Wednesday, November 9, 2011

Scrubbing The Community Out Of Your Mother's Office

I'll admit it: I get way too involved in TV people's lives. When Michael Scott left The Office, I was like, I'll cry at that. Hell, when Jim and Pam got married in their crappy Niagara falls romp where it seemed like the only people they knew were from their workplace (which they're ambivalent towards) and Pam had bridesmaids we'd never seen before, and she was pregnant and Dwight, I think, punched one of those bridesmaid in the face by accident? I cried. I won't even pretend I didn't cry, and to make it worse, I totally watched it at the university library, standing up at a kiosk, as other non-internet chumps sighed and shifted from foot to foot. That damned Chris Brown song? Oh, brothers and sisters, I bawled.

I mean, I know what my limits are: I never asked for The Rachel, and I don't follow fictional people on Twitter. That's just weird. But I do overanalyze certain TV shows - The Office, Community, Walking Dead, How I Met Your Mother - because, hell, if I'm going to spend half an hour a week with those people for years, I might as well invest. That's more time than I spend with a lot of my friends.

My mom's the same way: she cried when Michael Scott left the office. My sister? Totally teary when Rachel got off the plane to be all, "I love you, Ross!" at the end of Friends. I am fully aware that if and when Ted Mosby finally ever meets his blasted wife, that show had better recognize that there's a mondo emotional payoff in the works. I'm talking about one of those only on TV, Kardashian-style weddings that totally undercuts Ted's profession as either an architect or a professor (why give your leading man one dorky-yet-sexy job when you can give him two?) when they marry Ted off in a gazebo at the edge of space. Let's face it, by the time young master Mosby actually finds, courts, proposes to, has the inevitable sitcom staple of cold feet regarding, and marries the mother, those kids he's talking to in the episode intros are going to be toddlers. (Actually, how awesome would that be: "Psych! I'm not your real dad! Now go get me a beer." Future Ted might be sort of a jerk.)

In the past, people had to set their VCRs and record their shows if they made real-world plans with their real-world friends. Now, with the invention of the PVR and streaming/downloading online, we can tap into any episode from any season pretty much instantaneously. Classic moments can be revisited, Halloween costumes can be impeccably replicated, and lines can be quoted from here until the end of time. If I want to binge on a particular show, I just buy the DVDs and sloth around my apartment for a few days. After a while, it's not a long shot to say that I'm emotionally invested in those character's lives. After a particularly awful few days in the summer, my boyfriend went out and bought Scrubs - like, a lot of Scrubs - which sort of helped distract and ease the pain.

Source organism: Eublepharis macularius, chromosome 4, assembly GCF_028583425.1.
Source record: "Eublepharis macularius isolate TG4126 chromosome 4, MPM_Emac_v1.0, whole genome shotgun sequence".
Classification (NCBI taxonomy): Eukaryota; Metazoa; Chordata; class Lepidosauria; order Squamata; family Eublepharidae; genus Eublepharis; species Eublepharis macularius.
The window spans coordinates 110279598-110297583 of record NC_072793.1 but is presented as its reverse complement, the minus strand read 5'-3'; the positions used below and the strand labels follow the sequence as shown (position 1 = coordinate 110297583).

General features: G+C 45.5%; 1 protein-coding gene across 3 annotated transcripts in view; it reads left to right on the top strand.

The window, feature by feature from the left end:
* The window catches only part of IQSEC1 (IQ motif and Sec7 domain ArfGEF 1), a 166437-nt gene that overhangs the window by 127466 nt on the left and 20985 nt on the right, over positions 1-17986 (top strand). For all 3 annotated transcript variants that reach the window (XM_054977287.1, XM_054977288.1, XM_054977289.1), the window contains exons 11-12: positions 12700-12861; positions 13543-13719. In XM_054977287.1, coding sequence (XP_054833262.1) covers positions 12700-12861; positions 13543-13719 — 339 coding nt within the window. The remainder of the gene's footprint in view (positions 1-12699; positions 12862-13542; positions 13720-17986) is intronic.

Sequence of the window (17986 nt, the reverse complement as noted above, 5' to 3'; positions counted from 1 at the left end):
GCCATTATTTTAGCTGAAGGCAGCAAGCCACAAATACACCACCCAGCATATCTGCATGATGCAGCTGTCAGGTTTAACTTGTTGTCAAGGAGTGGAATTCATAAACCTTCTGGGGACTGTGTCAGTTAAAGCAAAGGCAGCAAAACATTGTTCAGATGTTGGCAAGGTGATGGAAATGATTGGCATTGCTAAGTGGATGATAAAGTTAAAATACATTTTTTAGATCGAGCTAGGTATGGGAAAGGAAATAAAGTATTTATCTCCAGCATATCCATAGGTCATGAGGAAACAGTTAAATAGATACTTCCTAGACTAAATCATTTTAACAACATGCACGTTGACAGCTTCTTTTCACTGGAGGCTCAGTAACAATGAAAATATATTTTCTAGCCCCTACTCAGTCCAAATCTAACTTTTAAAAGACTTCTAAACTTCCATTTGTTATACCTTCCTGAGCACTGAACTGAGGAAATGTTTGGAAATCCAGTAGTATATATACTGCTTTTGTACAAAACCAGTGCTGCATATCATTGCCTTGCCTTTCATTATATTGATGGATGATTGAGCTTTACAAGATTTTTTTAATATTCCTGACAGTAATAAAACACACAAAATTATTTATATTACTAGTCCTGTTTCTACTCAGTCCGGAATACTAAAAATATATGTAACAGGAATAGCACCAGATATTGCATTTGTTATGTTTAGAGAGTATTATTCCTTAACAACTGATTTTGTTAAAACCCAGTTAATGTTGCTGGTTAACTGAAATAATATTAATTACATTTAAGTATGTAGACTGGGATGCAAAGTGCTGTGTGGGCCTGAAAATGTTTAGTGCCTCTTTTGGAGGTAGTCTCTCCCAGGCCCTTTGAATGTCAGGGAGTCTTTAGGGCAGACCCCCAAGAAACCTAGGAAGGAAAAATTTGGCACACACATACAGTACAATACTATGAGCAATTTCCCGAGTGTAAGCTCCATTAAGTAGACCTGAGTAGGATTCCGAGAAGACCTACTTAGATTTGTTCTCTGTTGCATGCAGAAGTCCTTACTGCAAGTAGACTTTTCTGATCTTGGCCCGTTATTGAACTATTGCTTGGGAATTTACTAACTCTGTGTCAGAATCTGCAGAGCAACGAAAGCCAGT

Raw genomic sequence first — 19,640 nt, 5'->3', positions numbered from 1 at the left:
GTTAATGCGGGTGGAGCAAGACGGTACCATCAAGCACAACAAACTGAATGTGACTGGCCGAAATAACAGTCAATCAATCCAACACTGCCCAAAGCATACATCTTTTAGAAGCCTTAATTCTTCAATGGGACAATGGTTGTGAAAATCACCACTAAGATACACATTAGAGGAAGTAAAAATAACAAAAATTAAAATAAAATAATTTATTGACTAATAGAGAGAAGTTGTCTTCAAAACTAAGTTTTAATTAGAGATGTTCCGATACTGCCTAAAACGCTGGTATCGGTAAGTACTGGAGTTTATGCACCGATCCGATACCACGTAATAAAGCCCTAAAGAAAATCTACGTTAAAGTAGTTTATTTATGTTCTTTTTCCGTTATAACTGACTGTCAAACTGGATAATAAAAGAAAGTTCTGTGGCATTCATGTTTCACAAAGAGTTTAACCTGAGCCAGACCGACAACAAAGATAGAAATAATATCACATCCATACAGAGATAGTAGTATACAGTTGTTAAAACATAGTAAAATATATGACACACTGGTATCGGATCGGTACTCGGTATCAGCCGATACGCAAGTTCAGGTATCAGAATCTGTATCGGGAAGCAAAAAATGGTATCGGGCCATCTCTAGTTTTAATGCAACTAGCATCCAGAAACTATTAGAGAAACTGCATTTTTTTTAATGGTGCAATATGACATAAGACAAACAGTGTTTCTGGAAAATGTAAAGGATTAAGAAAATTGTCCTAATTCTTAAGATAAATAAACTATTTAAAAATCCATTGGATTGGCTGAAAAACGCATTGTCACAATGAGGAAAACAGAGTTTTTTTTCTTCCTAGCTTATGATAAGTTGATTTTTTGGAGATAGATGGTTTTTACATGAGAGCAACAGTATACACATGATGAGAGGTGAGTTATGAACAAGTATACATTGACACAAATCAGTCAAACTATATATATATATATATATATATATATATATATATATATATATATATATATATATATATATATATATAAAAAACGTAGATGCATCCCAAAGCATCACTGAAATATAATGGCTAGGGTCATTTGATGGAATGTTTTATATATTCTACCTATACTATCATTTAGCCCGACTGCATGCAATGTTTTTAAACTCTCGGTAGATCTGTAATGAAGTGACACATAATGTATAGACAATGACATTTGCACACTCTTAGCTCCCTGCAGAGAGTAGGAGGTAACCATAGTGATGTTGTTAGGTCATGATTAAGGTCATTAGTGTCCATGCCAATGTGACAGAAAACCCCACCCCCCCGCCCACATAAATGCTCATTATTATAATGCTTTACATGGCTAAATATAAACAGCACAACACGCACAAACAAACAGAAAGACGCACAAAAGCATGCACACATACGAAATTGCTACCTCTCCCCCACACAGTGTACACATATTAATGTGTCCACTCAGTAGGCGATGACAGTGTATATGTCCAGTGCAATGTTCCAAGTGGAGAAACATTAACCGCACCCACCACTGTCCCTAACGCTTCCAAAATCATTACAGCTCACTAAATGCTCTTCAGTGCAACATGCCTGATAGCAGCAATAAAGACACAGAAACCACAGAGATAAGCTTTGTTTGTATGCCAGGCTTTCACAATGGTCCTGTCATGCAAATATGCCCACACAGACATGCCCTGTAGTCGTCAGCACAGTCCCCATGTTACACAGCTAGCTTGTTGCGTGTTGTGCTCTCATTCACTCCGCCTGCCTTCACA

In the time of the instant, constant access, I sometimes need to remember to see my real friends. Usually, when I don't see a friend for a couple weeks, it's a scheduling thing - folks are busy! We wake up at noon! Sometimes, we don't leave our neighbourhoods for months at a time. But nobody's busy 24/7, and sometimes I want a night in to get caught up with favourite characters - ones that might be called friends if they were real. Studies have shown that watching a favourite TV show often triggers the same neurochemical reaction that hanging out with real friends does: relaxation, good dopamine levels, good cheer. I'm definitely not saying that you should go out and replace your Thursday night knitting circle with a shelf full of DVDs. But the next time someone blows me off to catch up on a show, I'm going to give them a knowing smile.

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